Tardy "La Pendule Francaise", Paris 1949, vol. II, page 333, illustrating a similar clock.
An extremely rare Empire pyramid clock, signed on the front and on the back of the white enamel dial Breguet et Fils, with Turkish numerals and blued steel Breguet hands. The pyramid shaped case signed Piem-Victor Ledure, of green bronze with gilt-bronze mounts and mounted on a green marble base. Double knife-edge suspension with pin-wheel escapement, spring driven, going and striking on a bell.
Paris, date circa 1820
Height 50 cm.
During the nineteenth century clock and case makers constantly sought new ideas. Success was only achieved when a new design was matched by beauty which Breguet managed when he produced this pyramid clock of circa 1820. It clearly shows how far the artist could take his appreciation of Egyptian design; not only were the ormulu lyres and medallions inspired by Napoleon's Egyptian Campaigns but the whole case is shaped in the form of a pyramid.
The shape of the case naturally presented a problem to the clockmaker since the pendulum and escapement had to be acco-modated above the clock itself. Only the most ingenious of clockmakers, such as Breguet could create a highly accurate clock within these confines. The history of timekeeping is indebted to work of the most celebrated horologist, Abraham-Louis Breguet (174 7-1823). In 1807 his talented son, Antoine-Louis became a partner of the firm and thus clocks after this date, such as this, are signed Breguet et Fils, though made under the direction of the father. Abraham-Louis continued to be active In his trade right up until his death. Intact, the last ten years of his life were some of his most successful. This clock was produced soon after Breguet Snr. had been created Horo-loger de la Marine and Chevalier de la Legion d'Honneur, and at a time when the firm were supplying to royalty diplomats and aristocracy . around the world. The enamel dial with Turkish numerals is almost identical to a Breguet 'pendule chevalef of 1817, (no. 2973, with certificate) which Breguet delivered to Le Roy, his agent in Constantinople.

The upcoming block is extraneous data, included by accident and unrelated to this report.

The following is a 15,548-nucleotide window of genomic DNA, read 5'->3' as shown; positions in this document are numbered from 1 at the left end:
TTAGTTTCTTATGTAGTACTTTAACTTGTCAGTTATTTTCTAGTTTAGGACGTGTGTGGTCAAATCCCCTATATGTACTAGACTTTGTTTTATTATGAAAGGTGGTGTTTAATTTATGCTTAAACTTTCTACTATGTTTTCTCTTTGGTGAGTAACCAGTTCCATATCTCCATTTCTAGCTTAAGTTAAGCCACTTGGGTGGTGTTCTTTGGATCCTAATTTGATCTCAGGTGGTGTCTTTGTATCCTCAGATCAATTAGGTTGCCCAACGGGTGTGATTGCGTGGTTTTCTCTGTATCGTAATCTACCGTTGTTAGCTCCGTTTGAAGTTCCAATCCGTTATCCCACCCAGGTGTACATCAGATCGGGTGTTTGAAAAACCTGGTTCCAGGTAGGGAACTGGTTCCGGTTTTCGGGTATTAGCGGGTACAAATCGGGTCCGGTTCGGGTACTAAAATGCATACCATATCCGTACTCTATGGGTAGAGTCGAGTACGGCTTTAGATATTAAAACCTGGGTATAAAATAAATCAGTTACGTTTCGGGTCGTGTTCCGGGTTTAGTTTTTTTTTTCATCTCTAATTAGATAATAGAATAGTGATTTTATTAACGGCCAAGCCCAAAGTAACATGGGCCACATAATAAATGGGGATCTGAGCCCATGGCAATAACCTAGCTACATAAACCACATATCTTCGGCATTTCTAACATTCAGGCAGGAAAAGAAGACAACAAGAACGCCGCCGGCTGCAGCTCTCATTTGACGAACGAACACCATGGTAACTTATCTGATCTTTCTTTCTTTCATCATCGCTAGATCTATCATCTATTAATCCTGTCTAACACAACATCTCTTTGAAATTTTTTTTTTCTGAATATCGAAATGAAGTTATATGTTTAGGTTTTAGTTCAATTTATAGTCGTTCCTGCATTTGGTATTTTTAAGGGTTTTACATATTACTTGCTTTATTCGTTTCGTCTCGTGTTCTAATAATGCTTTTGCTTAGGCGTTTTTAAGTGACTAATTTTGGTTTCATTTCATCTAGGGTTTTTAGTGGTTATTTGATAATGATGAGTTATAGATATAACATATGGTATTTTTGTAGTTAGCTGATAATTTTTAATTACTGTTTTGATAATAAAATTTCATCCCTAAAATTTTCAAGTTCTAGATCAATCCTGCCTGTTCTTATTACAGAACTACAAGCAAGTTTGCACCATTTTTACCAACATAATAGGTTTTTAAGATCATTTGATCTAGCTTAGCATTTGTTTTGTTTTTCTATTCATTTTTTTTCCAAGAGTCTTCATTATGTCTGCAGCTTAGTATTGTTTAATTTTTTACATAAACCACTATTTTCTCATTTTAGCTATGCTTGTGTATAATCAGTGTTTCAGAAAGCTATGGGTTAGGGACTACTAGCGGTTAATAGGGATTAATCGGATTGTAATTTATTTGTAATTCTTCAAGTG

Judging from the similarity of the dials, this pyramid clock went East and may easily have been purchased by one of the Sultans of Constantinople.
Not only is it a beautiful work of art but also extremely rare.
Breguet only made relatively few clocks (as opposed to watches) and only a small number of these had pendulums. Breguet was also the only known artist to have produced pyramid clocks, limited to a number of five, or ten at the most. Of the other rare Breguet pyramid clocks, one is illustrated in Tardy s definitive book (see literature), it has a slightly different movement, a rounded top and ormulu mounts depicting classical figures and lions. Breguet timepieces were only ever housed in the finest cases, this one is the work of Parisian bronzier, Pierre-Victor Ledure. Born in 1783, Ledure trained under the famous bronzier A A Ravrio (1759-1814). It was not long before Ledure was also recognised as a leading bronzier of the early nineteenth century. He like Ravrio specialised in creating an antique-green' patination which